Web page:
Yesterday in his latest major speech on the Middle East, President Obama pledged American support for pro-democracy uprisings in the region. However, in the Gulf, commentators are criticising what they see as a safe choice. They insist that the speech didn't cover new ground, was short on policy prescriptions, and that the president missed a chance to apologise for America's history of supporting the dictators people revolted against. Has Obama then missed the chance of opening "a new chapter" in the US-middle East relationship?
A one sided resume of America's history in the Middle East?
According to the US president's speech the history of American's presence in the Middle East and its policies and conduct can be can be defined very easily "For decades, the United States has pursued a set of core interests in the region: countering terrorism and stopping the spread of nuclear weapons; securing the free flow of commerce, and safe-guarding the security of the region; standing up for Israel's security and pursuing Arab-Israeli peace."
History however is never that simple, especially since the US has been interested in the region since the 1920's, which makes it a bit more than nine decades. While today, the American administration welcomed the Middle East transformation from the inside, in 1977 Robert W Tucker, a famous American foreign policy analyst insisted the biggest American threat in the region would "arise from indigenous development to the Gulf. The rise of Arab nationalism or Muslim fundamentalism or any other force not sufficiently obeisant to US interest would threaten Americans economic and worldwide economic leadership."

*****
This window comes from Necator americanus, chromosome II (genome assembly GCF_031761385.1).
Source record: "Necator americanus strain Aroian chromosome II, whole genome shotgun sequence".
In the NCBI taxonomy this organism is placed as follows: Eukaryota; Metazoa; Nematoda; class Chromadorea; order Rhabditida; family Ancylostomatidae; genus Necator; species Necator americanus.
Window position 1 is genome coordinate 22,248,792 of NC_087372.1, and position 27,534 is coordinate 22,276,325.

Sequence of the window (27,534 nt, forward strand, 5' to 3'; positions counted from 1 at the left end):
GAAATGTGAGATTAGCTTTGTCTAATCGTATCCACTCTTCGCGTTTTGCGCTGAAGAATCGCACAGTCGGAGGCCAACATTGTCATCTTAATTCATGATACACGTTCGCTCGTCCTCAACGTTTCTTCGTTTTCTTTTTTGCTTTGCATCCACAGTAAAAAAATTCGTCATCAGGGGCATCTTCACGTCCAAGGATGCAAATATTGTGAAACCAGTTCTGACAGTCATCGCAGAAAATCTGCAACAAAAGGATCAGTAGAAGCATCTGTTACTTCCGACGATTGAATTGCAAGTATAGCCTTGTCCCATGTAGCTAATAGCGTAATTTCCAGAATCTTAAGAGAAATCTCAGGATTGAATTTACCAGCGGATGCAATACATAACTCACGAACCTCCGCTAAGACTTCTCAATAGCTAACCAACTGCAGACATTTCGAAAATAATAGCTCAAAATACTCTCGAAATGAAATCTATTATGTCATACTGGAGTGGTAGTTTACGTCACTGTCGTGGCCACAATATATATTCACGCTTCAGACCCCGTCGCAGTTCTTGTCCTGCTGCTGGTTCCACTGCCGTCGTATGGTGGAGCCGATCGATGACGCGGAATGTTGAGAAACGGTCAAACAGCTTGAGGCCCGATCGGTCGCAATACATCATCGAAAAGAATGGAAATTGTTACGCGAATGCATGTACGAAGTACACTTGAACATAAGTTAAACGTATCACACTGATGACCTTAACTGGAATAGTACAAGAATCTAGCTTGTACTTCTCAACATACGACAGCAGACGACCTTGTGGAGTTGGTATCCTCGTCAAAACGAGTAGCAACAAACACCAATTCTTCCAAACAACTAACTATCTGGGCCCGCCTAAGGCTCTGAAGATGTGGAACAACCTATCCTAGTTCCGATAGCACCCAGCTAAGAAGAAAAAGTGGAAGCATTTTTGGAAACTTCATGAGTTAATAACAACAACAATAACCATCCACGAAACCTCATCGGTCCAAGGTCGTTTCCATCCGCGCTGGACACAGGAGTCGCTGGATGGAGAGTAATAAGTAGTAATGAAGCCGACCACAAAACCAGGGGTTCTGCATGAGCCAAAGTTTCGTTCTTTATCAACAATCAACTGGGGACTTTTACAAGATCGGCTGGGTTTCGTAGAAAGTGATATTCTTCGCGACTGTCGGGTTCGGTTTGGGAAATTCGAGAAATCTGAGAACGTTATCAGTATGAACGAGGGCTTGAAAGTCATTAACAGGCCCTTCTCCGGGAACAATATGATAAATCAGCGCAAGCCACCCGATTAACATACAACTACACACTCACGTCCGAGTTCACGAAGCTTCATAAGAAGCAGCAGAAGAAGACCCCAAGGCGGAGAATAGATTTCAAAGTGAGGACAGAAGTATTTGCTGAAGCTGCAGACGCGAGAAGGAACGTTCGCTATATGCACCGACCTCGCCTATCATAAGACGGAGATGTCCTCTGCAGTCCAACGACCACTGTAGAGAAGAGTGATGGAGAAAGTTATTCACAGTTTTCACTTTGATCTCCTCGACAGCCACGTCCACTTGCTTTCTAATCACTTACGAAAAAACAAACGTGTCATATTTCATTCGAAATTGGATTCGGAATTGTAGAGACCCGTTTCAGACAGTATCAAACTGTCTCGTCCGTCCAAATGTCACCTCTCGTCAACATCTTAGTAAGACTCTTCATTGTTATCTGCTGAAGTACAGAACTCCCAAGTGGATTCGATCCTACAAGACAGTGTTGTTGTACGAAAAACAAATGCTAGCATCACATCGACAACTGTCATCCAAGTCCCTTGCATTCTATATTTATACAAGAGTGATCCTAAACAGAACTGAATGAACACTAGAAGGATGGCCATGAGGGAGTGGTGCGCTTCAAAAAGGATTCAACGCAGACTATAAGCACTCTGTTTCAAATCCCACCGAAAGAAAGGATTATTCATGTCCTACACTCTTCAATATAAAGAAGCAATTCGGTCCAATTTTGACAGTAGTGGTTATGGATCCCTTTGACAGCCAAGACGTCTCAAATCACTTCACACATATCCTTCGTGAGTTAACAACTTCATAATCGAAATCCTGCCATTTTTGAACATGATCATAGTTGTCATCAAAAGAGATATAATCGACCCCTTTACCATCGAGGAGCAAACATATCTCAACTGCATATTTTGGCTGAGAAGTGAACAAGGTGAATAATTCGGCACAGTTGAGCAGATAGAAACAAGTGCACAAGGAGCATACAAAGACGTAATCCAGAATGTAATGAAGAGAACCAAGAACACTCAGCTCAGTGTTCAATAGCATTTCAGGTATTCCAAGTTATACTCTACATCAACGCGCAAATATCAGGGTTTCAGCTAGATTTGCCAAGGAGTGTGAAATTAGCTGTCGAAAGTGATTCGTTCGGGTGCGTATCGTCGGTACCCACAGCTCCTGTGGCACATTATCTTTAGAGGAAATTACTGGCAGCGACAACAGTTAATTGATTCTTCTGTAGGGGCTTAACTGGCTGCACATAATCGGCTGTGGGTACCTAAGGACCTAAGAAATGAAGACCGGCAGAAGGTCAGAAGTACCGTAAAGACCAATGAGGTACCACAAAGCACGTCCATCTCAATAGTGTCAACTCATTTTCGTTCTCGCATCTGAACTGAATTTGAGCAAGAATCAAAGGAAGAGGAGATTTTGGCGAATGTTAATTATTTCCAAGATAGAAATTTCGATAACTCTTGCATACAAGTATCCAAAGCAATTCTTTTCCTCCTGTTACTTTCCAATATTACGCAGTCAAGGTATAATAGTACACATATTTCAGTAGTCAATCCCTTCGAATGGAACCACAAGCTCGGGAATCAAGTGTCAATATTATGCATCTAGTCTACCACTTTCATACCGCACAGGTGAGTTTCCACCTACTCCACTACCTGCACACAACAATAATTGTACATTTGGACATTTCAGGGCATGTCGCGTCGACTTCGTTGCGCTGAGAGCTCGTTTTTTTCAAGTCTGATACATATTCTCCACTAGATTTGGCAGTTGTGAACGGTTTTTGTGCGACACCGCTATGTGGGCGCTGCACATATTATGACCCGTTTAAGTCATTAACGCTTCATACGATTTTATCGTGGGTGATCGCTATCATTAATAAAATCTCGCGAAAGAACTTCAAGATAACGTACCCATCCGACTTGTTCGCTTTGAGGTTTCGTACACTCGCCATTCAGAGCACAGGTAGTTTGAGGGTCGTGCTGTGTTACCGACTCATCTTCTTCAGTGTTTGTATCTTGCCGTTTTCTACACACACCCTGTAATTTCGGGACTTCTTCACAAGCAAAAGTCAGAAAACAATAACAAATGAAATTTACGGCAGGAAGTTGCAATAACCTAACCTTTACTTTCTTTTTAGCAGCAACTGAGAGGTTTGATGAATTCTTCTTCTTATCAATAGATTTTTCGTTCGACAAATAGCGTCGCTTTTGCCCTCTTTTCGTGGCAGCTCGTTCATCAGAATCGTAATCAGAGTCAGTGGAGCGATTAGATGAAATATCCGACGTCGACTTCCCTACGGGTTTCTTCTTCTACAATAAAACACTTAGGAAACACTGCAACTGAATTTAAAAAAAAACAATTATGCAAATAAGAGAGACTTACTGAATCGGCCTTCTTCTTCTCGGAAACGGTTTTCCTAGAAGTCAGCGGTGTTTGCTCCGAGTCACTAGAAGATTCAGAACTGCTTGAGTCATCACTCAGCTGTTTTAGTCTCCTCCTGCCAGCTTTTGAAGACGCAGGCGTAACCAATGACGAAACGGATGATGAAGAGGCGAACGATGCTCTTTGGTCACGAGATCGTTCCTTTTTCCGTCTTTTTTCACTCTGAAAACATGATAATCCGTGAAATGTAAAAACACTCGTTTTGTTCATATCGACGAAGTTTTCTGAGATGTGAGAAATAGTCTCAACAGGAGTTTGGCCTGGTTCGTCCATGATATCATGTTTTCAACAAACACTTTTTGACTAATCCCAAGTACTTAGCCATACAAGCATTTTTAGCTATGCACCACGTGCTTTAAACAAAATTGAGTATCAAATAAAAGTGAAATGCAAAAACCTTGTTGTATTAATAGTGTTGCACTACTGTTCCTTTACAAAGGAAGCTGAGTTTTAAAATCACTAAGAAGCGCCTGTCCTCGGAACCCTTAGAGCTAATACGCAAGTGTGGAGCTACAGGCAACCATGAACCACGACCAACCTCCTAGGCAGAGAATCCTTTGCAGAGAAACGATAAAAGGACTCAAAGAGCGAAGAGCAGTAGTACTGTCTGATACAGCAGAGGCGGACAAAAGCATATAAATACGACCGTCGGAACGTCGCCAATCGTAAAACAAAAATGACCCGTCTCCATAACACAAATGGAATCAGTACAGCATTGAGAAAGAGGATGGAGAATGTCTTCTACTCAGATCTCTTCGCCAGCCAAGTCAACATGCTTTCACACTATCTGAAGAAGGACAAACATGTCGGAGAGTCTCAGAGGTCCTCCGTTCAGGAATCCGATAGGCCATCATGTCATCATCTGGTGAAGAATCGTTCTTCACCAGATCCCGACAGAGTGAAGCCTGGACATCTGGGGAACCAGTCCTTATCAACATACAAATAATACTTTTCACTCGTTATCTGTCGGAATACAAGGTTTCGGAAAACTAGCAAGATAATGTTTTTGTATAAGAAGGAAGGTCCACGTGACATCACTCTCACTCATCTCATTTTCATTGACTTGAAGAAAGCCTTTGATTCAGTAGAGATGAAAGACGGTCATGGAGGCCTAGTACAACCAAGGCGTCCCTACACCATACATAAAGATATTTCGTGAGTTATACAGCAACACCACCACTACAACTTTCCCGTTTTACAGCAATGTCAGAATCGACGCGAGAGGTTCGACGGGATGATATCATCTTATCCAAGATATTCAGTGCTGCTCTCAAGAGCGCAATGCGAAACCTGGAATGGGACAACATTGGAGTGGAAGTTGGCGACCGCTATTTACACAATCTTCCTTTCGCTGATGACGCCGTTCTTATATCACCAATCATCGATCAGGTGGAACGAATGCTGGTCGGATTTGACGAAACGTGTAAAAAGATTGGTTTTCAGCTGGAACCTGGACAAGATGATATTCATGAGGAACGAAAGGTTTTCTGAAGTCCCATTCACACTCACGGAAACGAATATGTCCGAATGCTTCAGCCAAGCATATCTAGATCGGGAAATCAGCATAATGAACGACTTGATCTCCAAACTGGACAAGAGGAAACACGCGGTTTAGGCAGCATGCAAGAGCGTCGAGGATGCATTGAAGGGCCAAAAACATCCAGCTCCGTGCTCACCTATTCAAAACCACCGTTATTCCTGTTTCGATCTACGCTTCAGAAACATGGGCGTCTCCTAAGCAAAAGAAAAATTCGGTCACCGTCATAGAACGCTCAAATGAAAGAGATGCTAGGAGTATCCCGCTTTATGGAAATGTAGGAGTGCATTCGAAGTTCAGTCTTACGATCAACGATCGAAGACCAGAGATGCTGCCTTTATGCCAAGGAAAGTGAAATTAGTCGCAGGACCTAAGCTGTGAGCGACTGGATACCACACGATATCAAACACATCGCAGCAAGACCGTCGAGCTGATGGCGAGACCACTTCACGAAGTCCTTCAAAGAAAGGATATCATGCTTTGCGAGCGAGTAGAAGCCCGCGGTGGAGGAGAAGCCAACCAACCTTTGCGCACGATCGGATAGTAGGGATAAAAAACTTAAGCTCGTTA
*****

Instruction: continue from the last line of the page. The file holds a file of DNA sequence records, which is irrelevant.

Indeed America's presence in the Middle East is not benevolent only and certainly in part derives from the fact that the region is considered to be the world's largest energy source. Moreover its relationship with many of the countries has been extremely complicated going from friendly to conflictual. Iran is of course one of the best example of a fascinating and tormented relationship between the US and a Middle Eastern country.
When the Eisenhower administration was accused of protecting the shah in the 50's, US officials did not realise how much the support offered to the Shah would negatively affect its image: from then on and until the Shah's destitution a strong anti-American feeling rose amongst the Iranian population and spread across the region. Another example would also be the negative effect of the US support and promotion of the UN plan of partition of Palestine into Arab and Jewish states in 1948.